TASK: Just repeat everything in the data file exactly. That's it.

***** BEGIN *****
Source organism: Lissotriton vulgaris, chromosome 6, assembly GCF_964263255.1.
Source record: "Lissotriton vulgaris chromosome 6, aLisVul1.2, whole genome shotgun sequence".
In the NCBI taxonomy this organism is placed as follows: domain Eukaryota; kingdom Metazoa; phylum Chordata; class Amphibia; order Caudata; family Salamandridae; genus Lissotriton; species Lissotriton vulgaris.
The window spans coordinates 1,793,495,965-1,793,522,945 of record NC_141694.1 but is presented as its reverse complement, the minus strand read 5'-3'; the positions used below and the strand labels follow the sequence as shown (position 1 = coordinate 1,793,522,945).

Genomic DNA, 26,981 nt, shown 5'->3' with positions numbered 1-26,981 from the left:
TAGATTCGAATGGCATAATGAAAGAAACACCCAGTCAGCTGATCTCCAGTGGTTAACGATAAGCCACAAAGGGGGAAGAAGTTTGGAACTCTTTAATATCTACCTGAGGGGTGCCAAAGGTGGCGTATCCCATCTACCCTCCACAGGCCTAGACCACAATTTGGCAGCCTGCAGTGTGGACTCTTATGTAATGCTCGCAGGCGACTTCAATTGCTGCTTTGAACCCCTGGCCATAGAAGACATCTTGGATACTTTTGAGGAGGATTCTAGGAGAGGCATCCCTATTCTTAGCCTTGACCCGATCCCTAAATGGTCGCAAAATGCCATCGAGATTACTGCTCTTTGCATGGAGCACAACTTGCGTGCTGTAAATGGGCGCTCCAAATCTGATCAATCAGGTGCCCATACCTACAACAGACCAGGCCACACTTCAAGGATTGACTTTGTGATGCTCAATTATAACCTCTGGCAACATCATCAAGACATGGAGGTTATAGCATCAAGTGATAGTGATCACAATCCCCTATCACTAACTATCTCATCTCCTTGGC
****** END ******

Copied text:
Source organism: Lissotriton vulgaris, chromosome 6, assembly GCF_964263255.1.
Source record: "Lissotriton vulgaris chromosome 6, aLisVul1.2, whole genome shotgun sequence".
In the NCBI taxonomy this organism is placed as follows: domain Eukaryota; kingdom Metazoa; phylum Chordata; class Amphibia; order Caudata; family Salamandridae; genus Lissotriton; species Lissotriton vulgaris.
The window spans coordinates 1,793,495,965-1,793,522,945 of record NC_141694.1 but is presented as its reverse complement, the minus strand read 5'-3'; the positions used below and the strand labels follow the sequence as shown (position 1 = coordinate 1,793,522,945).

Genomic DNA, 26,981 nt, shown 5'->3' with positions numbered 1-26,981 from the left:
TAGATTCGAATGGCATAATGAAAGAAACACCCAGTCAGCTGATCTCCAGTGGTTAACGATAAGCCACAAAGGGGGAAGAAGTTTGGAACTCTTTAATATCTACCTGAGGGGTGCCAAAGGTGGCGTATCCCATCTACCCTCCACAGGCCTAGACCACAATTTGGCAGCCTGCAGTGTGGACTCTTATGTAATGCTCGCAGGCGACTTCAATTGCTGCTTTGAACCCCTGGCCATAGAAGACATCTTGGATACTTTTGAGGAGGATTCTAGGAGAGGCATCCCTATTCTTAGCCTTGACCCGATCCCTAAATGGTCGCAAAATGCCATCGAGATTACTGCTCTTTGCATGGAGCACAACTTGCGTGCTGTAAATGGGCGCTCCAAATCTGATCAATCAGGTGCCCATACCTACAACAGACCAGGCCACACTTCAAGGATTGACTTTGTGATGCTCAATTATAACCTCTGGCAACATCATCAAGACATGGAGGTTATAGCATCAAGTGATAGTGATCACAATCCCCTATCACTAACTATCTCATCTCCTTGGC